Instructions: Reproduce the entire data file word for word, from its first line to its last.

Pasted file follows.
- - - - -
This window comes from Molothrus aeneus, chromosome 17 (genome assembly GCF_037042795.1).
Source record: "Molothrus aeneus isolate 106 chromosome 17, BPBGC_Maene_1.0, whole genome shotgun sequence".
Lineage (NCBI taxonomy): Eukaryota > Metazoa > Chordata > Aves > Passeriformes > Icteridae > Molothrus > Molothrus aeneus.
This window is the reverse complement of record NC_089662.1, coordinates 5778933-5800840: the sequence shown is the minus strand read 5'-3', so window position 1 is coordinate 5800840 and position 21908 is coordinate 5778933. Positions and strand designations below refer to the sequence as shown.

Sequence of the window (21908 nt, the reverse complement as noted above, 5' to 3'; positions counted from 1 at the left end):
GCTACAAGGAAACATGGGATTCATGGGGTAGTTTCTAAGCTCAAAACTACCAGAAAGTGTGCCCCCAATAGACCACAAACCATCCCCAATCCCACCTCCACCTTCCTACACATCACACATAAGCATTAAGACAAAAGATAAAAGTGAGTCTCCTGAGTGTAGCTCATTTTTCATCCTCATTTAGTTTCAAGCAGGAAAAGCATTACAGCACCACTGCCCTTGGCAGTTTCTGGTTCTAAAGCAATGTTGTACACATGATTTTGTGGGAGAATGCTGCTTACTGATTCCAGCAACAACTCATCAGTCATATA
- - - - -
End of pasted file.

This window comes from Molothrus aeneus, chromosome 17 (genome assembly GCF_037042795.1).
Source record: "Molothrus aeneus isolate 106 chromosome 17, BPBGC_Maene_1.0, whole genome shotgun sequence".
Lineage (NCBI taxonomy): Eukaryota > Metazoa > Chordata > Aves > Passeriformes > Icteridae > Molothrus > Molothrus aeneus.
This window is the reverse complement of record NC_089662.1, coordinates 5778933-5800840: the sequence shown is the minus strand read 5'-3', so window position 1 is coordinate 5800840 and position 21908 is coordinate 5778933. Positions and strand designations below refer to the sequence as shown.

Sequence of the window (21908 nt, the reverse complement as noted above, 5' to 3'; positions counted from 1 at the left end):
GCTACAAGGAAACATGGGATTCATGGGGTAGTTTCTAAGCTCAAAACTACCAGAAAGTGTGCCCCCAATAGACCACAAACCATCCCCAATCCCACCTCCACCTTCCTACACATCACACATAAGCATTAAGACAAAAGATAAAAGTGAGTCTCCTGAGTGTAGCTCATTTTTCATCCTCATTTAGTTTCAAGCAGGAAAAGCATTACAGCACCACTGCCCTTGGCAGTTTCTGGTTCTAAAGCAATGTTGTACACATGATTTTGTGGGAGAATGCTGCTTACTGATTCCAGCAACAACTCATCAGTCATATA